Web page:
Evicted tenants fight to keep Russell Industrial Center open

- Small business owners headed to the mayor's office Thursday to fight to keep Russell Industrial Center's doors open after it was deemed dangerous this week.

More than 150 tenants were forced out on short notice.

Officials say the building is too dangerous.

Trucks and vans carrying entire livelihoods were rolling out after more than 100 small business owners were blindsided with the news that their building is condemned.

Meanwhile roughly a dozen of those same tenants visit city hall because frankly, they don't know where else to go at this point.

"We decided to come down here today to show the building department it's not just an address, it's people," said Mark Guatto of Studio 6 Design.

And they got their chance.

"We're trying to make arrangements to have a good meeting with you all," officials said.

City inspectors say they were tipped off to dozens of safety violations at the 2 million square foot center back in November.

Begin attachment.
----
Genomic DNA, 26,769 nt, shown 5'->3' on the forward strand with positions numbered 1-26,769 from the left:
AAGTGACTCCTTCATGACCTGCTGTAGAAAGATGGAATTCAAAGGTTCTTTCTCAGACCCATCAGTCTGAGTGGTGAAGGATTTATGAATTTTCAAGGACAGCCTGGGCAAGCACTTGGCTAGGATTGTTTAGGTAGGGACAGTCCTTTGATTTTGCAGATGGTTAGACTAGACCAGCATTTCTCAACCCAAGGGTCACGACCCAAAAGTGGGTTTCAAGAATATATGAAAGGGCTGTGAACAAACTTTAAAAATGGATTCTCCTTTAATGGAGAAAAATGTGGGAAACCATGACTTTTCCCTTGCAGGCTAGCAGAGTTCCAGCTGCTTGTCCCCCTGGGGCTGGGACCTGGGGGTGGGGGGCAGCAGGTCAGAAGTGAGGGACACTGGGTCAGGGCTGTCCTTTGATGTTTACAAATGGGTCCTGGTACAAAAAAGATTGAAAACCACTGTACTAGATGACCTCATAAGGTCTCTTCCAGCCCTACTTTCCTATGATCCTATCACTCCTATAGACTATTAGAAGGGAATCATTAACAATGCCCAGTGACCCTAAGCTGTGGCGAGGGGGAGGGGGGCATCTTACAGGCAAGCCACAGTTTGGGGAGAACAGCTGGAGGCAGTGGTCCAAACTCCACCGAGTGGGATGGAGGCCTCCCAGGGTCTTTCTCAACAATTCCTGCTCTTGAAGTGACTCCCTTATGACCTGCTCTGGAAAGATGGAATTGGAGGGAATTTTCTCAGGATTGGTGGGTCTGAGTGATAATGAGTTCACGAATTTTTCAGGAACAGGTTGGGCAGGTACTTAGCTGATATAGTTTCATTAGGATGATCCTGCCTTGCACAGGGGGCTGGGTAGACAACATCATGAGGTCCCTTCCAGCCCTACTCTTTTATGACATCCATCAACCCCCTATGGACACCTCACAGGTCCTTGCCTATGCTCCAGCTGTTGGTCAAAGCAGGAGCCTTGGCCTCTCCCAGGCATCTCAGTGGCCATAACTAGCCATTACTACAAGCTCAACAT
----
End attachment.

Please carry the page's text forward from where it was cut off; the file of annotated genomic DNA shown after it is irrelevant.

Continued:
However, they couldn't get inside until early February.

"The landlord was not compliant in allowing the inspections," said David Bell, Detroit building safety director.

When they did, they found safety concerns -- fire hazards, non-permitted plumping and heating in spots just to name a few.

"I would rather stand here and have somebody angry with me about being evicted than to have to discuss somebody dying," Bell said.

Problems and violations that were made known to the landlord, the city says -- $20,000 worth of tickets.

The affected tenants say it's a huge space -- what was done by a few bad seeds shouldn't be taken out on them.

"By holding the owner's feet to the fire you are impacting us," Guatto said.

Attempts to reach the owner Dennis Kefallinos to hear his take on the situation were unsuccessful.

"Their landlord did some very bad things to this building," Bell said.

The city told the tenants they plan to have another meeting tomorrow with the building's owner and his legal team to try and come to a solution.
 
In the meantime, businesses have just over a week to salvage whatever they can from now condemned workspace.

According to the City of Detroit the solution is simple: fix the problems and they move back in.

The question is the businesses afford to wait that long?

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